The impetus for "Glass" grew out of an article Gorman wrote for Redbook about how her relationship with her daughter, Kelsey, shifted when she lost her sight. After the piece ran, publishers called Redbook, asking if Gorman would write a book about the whole experience.

The focus was going to be solely on Gorman, but then her editor Julie Grau asked what Gorman had thought about at night when she couldn't see.

"I said, 'All I did was dream about my brother.' She said, 'Oh, my goodness, that's as much the story,'" Gorman recalls.

Jackie's late mother had, in fact, asked her to write about Robin, who died at age 31 when he was hit by a car. And Jackie did, scouring records and going through his things.

"It really was a longing to know what his life was like," Gorman says.

While "The Seeing Glass" details Gorman's first bout with blindness - a symptom, it was later determined, of Multiple Sclerosis - she fell victim two more times afterward. She had planned on including those additional rounds in her book's final chapter, but Grau, who had just come off editing "Girl Interrupted," had other ideas. She told Gorman, "It's too much. I've decided (readers) can only cry four times in that book. The fifth time, they won't read any more."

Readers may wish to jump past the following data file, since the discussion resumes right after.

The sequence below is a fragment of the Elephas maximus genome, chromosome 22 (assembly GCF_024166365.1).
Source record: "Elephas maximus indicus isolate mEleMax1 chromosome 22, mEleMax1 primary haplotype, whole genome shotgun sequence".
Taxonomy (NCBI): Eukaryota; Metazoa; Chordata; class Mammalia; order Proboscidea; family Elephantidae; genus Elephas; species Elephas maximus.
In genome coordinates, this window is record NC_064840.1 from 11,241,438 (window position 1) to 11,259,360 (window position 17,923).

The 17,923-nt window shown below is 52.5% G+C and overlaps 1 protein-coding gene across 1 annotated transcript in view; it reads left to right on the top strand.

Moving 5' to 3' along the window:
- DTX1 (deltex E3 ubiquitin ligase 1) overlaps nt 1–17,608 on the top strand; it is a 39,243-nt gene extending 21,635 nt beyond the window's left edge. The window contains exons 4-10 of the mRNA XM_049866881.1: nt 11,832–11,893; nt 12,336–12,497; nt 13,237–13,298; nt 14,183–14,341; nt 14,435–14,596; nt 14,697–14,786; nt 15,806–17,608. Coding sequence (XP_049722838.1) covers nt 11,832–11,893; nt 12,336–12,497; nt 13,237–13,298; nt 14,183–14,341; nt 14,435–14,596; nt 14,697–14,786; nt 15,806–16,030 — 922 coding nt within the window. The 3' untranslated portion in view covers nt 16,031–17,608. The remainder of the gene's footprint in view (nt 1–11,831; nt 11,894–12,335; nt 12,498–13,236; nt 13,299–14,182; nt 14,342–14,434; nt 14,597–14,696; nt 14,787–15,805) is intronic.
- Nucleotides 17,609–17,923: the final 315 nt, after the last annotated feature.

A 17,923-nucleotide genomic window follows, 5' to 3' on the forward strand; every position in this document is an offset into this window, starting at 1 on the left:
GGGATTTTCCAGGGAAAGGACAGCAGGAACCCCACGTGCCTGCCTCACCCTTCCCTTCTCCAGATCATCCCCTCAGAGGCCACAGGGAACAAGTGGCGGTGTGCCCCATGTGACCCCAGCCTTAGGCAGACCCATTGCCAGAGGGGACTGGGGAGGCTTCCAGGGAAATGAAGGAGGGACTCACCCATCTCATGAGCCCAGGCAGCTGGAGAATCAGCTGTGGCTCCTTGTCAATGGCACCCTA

Gorman told People magazine when "The Seeing Glass" was published that the hardest part about sinking into blindess that first time was "not being able to see my daughter's face." (Her son, Ben, was born later.)

Her vision is now back, although her brightness sense remains a bit off. She says she's lucky, since it's unusual for someone to have bilateral optic neuritis and then to have the vision all return.

A side note: Some intriguing familial tidbits get brief references in "The Seeing Glass." Gorman's great-uncle was Ogden Nash. Her grandfather was chair of the opthamology department at Johns Hopkins, where they named a research center after him; Gorman writes, "Bob Hope, whose eyes my grandfather 'saved,' flew in from California to give a speech at the dedication ceremony."

***